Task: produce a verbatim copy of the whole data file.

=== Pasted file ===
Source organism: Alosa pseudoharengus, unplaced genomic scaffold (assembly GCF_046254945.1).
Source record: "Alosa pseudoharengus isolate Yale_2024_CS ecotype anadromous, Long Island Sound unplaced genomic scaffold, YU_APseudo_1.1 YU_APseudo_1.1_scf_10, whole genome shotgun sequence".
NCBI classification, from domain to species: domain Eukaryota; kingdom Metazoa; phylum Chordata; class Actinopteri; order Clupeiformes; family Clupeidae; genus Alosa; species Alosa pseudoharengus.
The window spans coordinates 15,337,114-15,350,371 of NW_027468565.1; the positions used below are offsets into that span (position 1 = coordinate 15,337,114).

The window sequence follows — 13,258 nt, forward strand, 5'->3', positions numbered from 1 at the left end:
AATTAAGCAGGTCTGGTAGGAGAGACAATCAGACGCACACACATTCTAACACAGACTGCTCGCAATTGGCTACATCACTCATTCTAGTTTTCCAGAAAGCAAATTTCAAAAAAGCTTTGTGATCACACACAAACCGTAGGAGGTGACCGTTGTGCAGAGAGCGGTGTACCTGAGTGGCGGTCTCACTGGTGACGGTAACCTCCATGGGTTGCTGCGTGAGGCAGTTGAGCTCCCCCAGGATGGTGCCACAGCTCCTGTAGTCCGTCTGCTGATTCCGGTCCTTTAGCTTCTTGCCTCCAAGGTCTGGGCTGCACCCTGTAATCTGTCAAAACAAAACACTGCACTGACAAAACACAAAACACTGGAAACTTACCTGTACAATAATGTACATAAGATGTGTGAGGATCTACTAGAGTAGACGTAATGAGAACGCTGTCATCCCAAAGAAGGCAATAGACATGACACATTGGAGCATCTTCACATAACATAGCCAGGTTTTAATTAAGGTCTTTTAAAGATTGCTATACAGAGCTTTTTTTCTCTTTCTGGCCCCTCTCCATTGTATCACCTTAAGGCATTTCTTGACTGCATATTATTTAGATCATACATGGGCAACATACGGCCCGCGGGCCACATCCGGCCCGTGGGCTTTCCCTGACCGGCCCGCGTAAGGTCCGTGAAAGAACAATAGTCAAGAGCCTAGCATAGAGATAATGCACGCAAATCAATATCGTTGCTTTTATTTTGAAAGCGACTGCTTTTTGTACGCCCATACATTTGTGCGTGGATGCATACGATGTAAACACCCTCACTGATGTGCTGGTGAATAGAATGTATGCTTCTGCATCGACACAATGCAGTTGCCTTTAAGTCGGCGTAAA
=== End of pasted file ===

Source organism: Alosa pseudoharengus, unplaced genomic scaffold (assembly GCF_046254945.1).
Source record: "Alosa pseudoharengus isolate Yale_2024_CS ecotype anadromous, Long Island Sound unplaced genomic scaffold, YU_APseudo_1.1 YU_APseudo_1.1_scf_10, whole genome shotgun sequence".
NCBI classification, from domain to species: domain Eukaryota; kingdom Metazoa; phylum Chordata; class Actinopteri; order Clupeiformes; family Clupeidae; genus Alosa; species Alosa pseudoharengus.
The window spans coordinates 15,337,114-15,350,371 of NW_027468565.1; the positions used below are offsets into that span (position 1 = coordinate 15,337,114).

The window sequence follows — 13,258 nt, forward strand, 5'->3', positions numbered from 1 at the left end:
AATTAAGCAGGTCTGGTAGGAGAGACAATCAGACGCACACACATTCTAACACAGACTGCTCGCAATTGGCTACATCACTCATTCTAGTTTTCCAGAAAGCAAATTTCAAAAAAGCTTTGTGATCACACACAAACCGTAGGAGGTGACCGTTGTGCAGAGAGCGGTGTACCTGAGTGGCGGTCTCACTGGTGACGGTAACCTCCATGGGTTGCTGCGTGAGGCAGTTGAGCTCCCCCAGGATGGTGCCACAGCTCCTGTAGTCCGTCTGCTGATTCCGGTCCTTTAGCTTCTTGCCTCCAAGGTCTGGGCTGCACCCTGTAATCTGTCAAAACAAAACACTGCACTGACAAAACACAAAACACTGGAAACTTACCTGTACAATAATGTACATAAGATGTGTGAGGATCTACTAGAGTAGACGTAATGAGAACGCTGTCATCCCAAAGAAGGCAATAGACATGACACATTGGAGCATCTTCACATAACATAGCCAGGTTTTAATTAAGGTCTTTTAAAGATTGCTATACAGAGCTTTTTTTCTCTTTCTGGCCCCTCTCCATTGTATCACCTTAAGGCATTTCTTGACTGCATATTATTTAGATCATACATGGGCAACATACGGCCCGCGGGCCACATCCGGCCCGTGGGCTTTCCCTGACCGGCCCGCGTAAGGTCCGTGAAAGAACAATAGTCAAGAGCCTAGCATAGAGATAATGCACGCAAATCAATATCGTTGCTTTTATTTTGAAAGCGACTGCTTTTTGTACGCCCATACATTTGTGCGTGGATGCATACGATGTAAACACCCTCACTGATGTGCTGGTGAATAGAATGTATGCTTCTGCATCGACACAATGCAGTTGCCTTTAAGTCGGCGTAAA